To summarize the significance of Examples I-XII, the enhancers improved the present state-of-the-art reagent for glucose determination by (a) causing the initial blue color to form more rapidly, thus demonstrating improved sensitivity to low concentrations of glucose; and (b) delaying the onset of undesirable brown color formation until the addition of much greater amounts of glucose. The enhancers improved the control formulation response to both high and low glucose concentrations.
The 12 aliquots described supra, and which comprised the solutions used in Examples I-XII were used to prepare test devices. Each device comprised a strip of Trycite (polystyrene) measuring about 8×0.5 cm, to one end of which was affixed a square of Eaton and Dikeman 204 filter paper measuring 0.5×0.5 cm. This paper carrier matrix was affixed to the Trycite using Double-Stick, a double-faced adhesive tape available from 3M Company. Once thus prepared, a separate set of strips was dipped into each solution of Examples I-XII and dried at 50° C. in an air oven for about ten minutes, thus forming a control test device (reagent of Example I) and eleven sets of test devices of the present invention (reagents of Examples II-XII).
Each set of reagent-bearing devices was then tested by dipping the reagent portions thereof respectively into glucose test solutions of different concentrations to ascertain threshold glucose concentrations of the appearance of the blue and brown colorforms of the o-tolidine indicator. For this purpose, test solutions of glucose in water having concentrations of 0, 10, 20, 30, 40, 50, 100, 250, 500, 1000, 2000 and 5000 milligrams glucose per deciliter (mg/dl) were used. The performance data for the respective sets of test devices is presented in Table II.
TABLE II__________________________________________________________________________ Threshold Glucose Threshold Glucose Concentration - Concentration -ExampleEnhancer Blue (mg/dl) Brown (mg/dl)__________________________________________________________________________XIII control (20-30) very slightly blue (1000)XIV Ninol 1301 (20) very light blue (5000)XV Ninol 2012 Extra (20) light blue midnight blue @ 5000 mg/dlXVI Urea (20) blue (2000)XVII N,N-Dimethylformamide (20) peacock blue (2000)XVIIIDimethylsulfone (20) medium blue (5000)XIX Dimethylsulfoxide (20) medium blue (2000)XX Tetramethylene sulfone (20) royal blue midnight blue @ 5000 mg/dlXXI 4-methylpyridine-1-oxide (30) light blue (2000)XXII 3-hydroxypyridine-1-oxide (30) medium blue (5000)XXIII2-chloropyridine-1-oxide (30) medium blue midnight blue @ 5000 mg/dlXXIV Trimethylamine oxide (30) light blue (1000)__________________________________________________________________________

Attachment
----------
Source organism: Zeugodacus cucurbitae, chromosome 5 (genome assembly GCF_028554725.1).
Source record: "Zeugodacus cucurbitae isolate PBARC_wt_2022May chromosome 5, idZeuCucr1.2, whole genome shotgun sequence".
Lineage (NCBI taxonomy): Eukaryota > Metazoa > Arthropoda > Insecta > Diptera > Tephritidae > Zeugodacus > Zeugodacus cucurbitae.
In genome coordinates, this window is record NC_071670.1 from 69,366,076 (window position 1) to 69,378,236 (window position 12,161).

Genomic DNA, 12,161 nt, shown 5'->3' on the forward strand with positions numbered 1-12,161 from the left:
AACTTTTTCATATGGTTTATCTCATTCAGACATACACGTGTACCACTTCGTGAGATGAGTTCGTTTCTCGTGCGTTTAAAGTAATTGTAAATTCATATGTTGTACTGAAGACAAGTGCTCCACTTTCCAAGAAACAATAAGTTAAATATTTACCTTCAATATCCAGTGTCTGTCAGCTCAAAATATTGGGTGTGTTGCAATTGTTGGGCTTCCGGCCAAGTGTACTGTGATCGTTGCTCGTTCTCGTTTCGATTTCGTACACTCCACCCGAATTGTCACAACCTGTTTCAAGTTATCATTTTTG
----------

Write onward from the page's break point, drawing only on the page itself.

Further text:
The data of Table II clearly shows that a greatly improved glucose-sensitive test device results upon use of the presently claimed enhancers. The control devices of Example XIII exhibited a barely discernible blue tint when dipped into the 20 mg/dl glucose solution and began to brown at 1000 mg/dl glucose. All of the other sets of devices (Examples XIV-XXIV) performed better. For example, when Ninol 2012 Extra, 2-chloropyridine-1-oxide, and tetramethylene sulfone (Examples XV, XXIII, and XX, respectively) were added to the formulation, brown color never occurred, even at a glucose concentration of 5000 mg/dl. Moreover, the initial blue occurring with the devices of Examples XIV-XXIV were invariably darker than that of Example XIII, the control. In every case where the reagent formulation contained an enhancer the resultant device displayed better sensitivity to low glucose concentration, greater blue color stability at high glucose concentrations, or both.
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|U.S. Classification||435/14, 435/25, 435/28, 422/424, 422/401|
|International Classification||C12Q1/54, G01N33/50, C12Q1/28, C12Q1/26|
|Cooperative Classification||C12Q1/28, C12Q1/54, C12Q2326/14|
|European Classification||C12Q1/54, C12Q1/28|